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The many mundane benefits of blogging about playing with data.

kchawla_pi profile image Kshitij Chawla Updated on ・3 min read

This was a Twitter thread that I am converting to a blog post.

I often suggest to my scientist colleagues, many of them Masters interns, or doing their PhDs, to regularly write blog posts about data analysis.

Why?

I think, for people who will soon be starting out in the field after completing a formal degree or career transition, this can be very helpful.

Not blogging is not a reflection of someone's love, interest or dedication to their professions, in this case data science. If someone does not blog then they don't, and they shouldn't defend their choices to anyone.

For anyone who does blog about their data related work, especially when they are starting out in their careers, there are certainly some benefits, in my opinion; both intrapersonal and interpersonal.

Hence, the many mundane benefits of blogging about playing with data.

It documents how you spot interesting patterns in data, your approach to solve it, what do you do when you get stuck? If the analyses do not yield any insights, how do you learn from that and turn it into a win.
The interview for the next job is practically answering itself.

Data people are great at analyses but many never practice explaining to a lay audience. A blog does that. So not only can one analyze data, one can explain to the executives why the insight is valid and decisions based on that a good idea.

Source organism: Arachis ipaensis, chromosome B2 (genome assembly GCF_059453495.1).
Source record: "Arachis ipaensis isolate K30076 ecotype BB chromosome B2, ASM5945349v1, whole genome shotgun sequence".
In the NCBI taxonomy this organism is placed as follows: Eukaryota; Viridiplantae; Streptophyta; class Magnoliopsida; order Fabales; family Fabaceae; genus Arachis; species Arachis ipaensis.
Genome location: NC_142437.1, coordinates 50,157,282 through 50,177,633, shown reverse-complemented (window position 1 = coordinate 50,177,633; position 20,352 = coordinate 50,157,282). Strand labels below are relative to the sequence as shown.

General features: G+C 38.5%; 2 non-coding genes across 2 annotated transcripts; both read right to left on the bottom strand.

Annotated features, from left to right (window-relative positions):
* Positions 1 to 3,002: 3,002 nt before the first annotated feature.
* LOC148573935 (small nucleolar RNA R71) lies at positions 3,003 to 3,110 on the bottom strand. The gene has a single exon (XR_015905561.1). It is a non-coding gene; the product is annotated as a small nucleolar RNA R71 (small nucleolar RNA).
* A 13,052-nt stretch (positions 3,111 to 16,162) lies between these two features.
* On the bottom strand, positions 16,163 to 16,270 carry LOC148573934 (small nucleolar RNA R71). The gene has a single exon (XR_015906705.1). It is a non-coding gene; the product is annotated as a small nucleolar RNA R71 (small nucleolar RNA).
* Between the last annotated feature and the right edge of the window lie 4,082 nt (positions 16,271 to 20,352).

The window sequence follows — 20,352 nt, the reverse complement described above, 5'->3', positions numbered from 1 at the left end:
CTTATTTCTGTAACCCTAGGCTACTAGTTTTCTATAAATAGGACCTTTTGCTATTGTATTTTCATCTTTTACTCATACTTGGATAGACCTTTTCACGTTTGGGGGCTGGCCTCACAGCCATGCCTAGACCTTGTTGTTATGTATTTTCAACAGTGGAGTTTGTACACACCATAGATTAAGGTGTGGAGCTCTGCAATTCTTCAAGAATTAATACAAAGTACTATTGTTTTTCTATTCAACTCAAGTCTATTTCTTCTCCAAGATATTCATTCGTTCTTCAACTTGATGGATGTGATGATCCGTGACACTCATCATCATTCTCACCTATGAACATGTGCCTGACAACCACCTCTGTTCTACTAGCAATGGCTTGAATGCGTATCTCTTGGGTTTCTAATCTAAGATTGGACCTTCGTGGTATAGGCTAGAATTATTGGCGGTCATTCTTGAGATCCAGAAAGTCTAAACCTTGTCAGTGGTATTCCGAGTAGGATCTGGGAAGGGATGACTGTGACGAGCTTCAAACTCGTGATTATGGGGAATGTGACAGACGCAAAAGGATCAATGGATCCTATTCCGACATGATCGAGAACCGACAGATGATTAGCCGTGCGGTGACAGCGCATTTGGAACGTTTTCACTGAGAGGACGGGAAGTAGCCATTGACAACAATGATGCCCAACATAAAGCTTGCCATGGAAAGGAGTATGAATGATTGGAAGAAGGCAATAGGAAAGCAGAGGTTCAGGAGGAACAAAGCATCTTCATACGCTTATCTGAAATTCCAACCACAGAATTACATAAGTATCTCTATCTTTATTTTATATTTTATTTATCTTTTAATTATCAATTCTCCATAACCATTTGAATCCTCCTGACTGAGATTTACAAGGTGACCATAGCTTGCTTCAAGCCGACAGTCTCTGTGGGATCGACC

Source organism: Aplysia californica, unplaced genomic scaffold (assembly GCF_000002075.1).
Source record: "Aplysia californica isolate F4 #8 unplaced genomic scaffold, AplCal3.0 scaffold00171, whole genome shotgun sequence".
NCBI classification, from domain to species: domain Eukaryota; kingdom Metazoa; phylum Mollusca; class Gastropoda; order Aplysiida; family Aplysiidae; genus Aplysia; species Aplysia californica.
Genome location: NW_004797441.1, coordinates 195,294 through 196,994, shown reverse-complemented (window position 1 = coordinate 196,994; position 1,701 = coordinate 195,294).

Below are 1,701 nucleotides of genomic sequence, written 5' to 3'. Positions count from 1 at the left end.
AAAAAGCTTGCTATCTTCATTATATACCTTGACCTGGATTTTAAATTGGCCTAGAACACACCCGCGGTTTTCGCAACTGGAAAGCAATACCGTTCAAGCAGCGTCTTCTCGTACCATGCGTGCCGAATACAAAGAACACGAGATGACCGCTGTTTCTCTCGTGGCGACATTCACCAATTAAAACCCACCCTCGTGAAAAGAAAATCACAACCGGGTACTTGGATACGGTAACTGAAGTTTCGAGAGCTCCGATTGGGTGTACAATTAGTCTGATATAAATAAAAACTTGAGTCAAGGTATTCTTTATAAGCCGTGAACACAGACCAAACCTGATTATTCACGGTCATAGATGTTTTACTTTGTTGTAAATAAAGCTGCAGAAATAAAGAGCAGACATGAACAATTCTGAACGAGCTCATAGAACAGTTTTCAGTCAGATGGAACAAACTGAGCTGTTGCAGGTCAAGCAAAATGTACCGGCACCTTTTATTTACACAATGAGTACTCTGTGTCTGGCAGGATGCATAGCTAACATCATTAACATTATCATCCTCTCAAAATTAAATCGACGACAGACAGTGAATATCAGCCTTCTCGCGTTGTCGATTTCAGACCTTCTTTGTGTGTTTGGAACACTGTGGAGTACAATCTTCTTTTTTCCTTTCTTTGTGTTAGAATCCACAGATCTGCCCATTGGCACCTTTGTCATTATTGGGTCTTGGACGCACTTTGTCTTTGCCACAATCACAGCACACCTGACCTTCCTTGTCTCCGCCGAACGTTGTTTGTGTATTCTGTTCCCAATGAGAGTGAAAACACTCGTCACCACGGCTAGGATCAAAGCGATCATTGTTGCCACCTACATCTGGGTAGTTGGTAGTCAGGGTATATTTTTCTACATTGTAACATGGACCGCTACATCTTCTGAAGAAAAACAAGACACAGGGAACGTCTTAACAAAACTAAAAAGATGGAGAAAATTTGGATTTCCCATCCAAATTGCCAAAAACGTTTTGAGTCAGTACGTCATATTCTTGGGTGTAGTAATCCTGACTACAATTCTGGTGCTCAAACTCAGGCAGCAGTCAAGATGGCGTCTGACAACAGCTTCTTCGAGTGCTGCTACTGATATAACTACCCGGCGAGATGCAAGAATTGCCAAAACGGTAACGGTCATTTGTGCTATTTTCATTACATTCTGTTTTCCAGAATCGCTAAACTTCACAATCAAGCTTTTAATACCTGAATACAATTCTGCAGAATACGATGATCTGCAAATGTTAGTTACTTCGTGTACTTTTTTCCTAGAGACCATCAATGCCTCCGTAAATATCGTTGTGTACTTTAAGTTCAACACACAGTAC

Future leadership role? Yes please.

Many write code to analyze data, and if they include that in the blog? Boom! One can code, One can analyze, one can explain it to non-data people?
Already a standout candidate in the interview.

If one blogs about their data explorations regularly, say 2x/month for 8-9 months, it sends a clear message to the external world; that the author loves this work, they are disciplined and dedicated to it and here is an unimpeachable proof.
A "commit" history stretching back months, not something anyone can fake to pass an interview.

Most research papers are written in a style that makes them hard to read. Often scientists spend a lot of energy writing stuff in ways that makes it DULL to read.
Rewriting one's own analyses, the contributing thought processes, all the steps executed, chronicled in a manner accessible to a far wider audience without compromising the depth means not only will one's own understanding and writing skills improve,
one may stumble upon a hitherto elusive insight.

More than writing a paper, rewriting it in one's own words makes it a great pensieve (ala Harry Potter).
An exhausting problem set aside out of the brain, so now one can relax and recharge.

It'll also reflect the author's values. Care about something but the potential interviewer reading it thinks it does not "Fit in with the company culture"? They won't invite you to an interview.
Automatic semi-effective filter for those who'd reject you in the last round because "culture fit".

Corollary to the interviewer above, one will find allies, shared minds, which will further the causes important to them and the world.
One will also find companies and non-profits who will want to work with the author.

Finally, others will read it and learn, get inspired.

Or NOT.

Write for none of these reasons.
Write because you want to.
Write because you love to.
Don't care about all of these, and they will come on their own.
Dance like no one is watching and people will applaud.

fin

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